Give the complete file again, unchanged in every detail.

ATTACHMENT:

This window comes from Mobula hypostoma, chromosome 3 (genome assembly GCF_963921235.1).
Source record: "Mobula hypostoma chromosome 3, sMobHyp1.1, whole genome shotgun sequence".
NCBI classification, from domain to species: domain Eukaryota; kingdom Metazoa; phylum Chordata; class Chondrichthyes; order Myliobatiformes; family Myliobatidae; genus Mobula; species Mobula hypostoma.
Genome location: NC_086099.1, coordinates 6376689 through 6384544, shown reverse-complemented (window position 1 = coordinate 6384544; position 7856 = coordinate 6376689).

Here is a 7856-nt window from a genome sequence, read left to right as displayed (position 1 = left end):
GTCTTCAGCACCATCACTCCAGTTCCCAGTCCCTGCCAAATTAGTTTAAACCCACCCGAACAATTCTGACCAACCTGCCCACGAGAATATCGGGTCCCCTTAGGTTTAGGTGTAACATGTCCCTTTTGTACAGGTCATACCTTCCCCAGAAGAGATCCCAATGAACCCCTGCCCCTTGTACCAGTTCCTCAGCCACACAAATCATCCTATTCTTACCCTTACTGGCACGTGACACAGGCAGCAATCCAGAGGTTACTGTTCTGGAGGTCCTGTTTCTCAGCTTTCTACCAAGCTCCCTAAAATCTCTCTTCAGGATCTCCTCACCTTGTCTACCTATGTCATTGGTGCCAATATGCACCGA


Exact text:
This window comes from Mobula hypostoma, chromosome 3 (genome assembly GCF_963921235.1).
Source record: "Mobula hypostoma chromosome 3, sMobHyp1.1, whole genome shotgun sequence".
NCBI classification, from domain to species: domain Eukaryota; kingdom Metazoa; phylum Chordata; class Chondrichthyes; order Myliobatiformes; family Myliobatidae; genus Mobula; species Mobula hypostoma.
Genome location: NC_086099.1, coordinates 6376689 through 6384544, shown reverse-complemented (window position 1 = coordinate 6384544; position 7856 = coordinate 6376689).

Here is a 7856-nt window from a genome sequence, read left to right as displayed (position 1 = left end):
GTCTTCAGCACCATCACTCCAGTTCCCAGTCCCTGCCAAATTAGTTTAAACCCACCCGAACAATTCTGACCAACCTGCCCACGAGAATATCGGGTCCCCTTAGGTTTAGGTGTAACATGTCCCTTTTGTACAGGTCATACCTTCCCCAGAAGAGATCCCAATGAACCCCTGCCCCTTGTACCAGTTCCTCAGCCACACAAATCATCCTATTCTTACCCTTACTGGCACGTGACACAGGCAGCAATCCAGAGGTTACTGTTCTGGAGGTCCTGTTTCTCAGCTTTCTACCAAGCTCCCTAAAATCTCTCTTCAGGATCTCCTCACCTTGTCTACCTATGTCATTGGTGCCAATATGCACCGA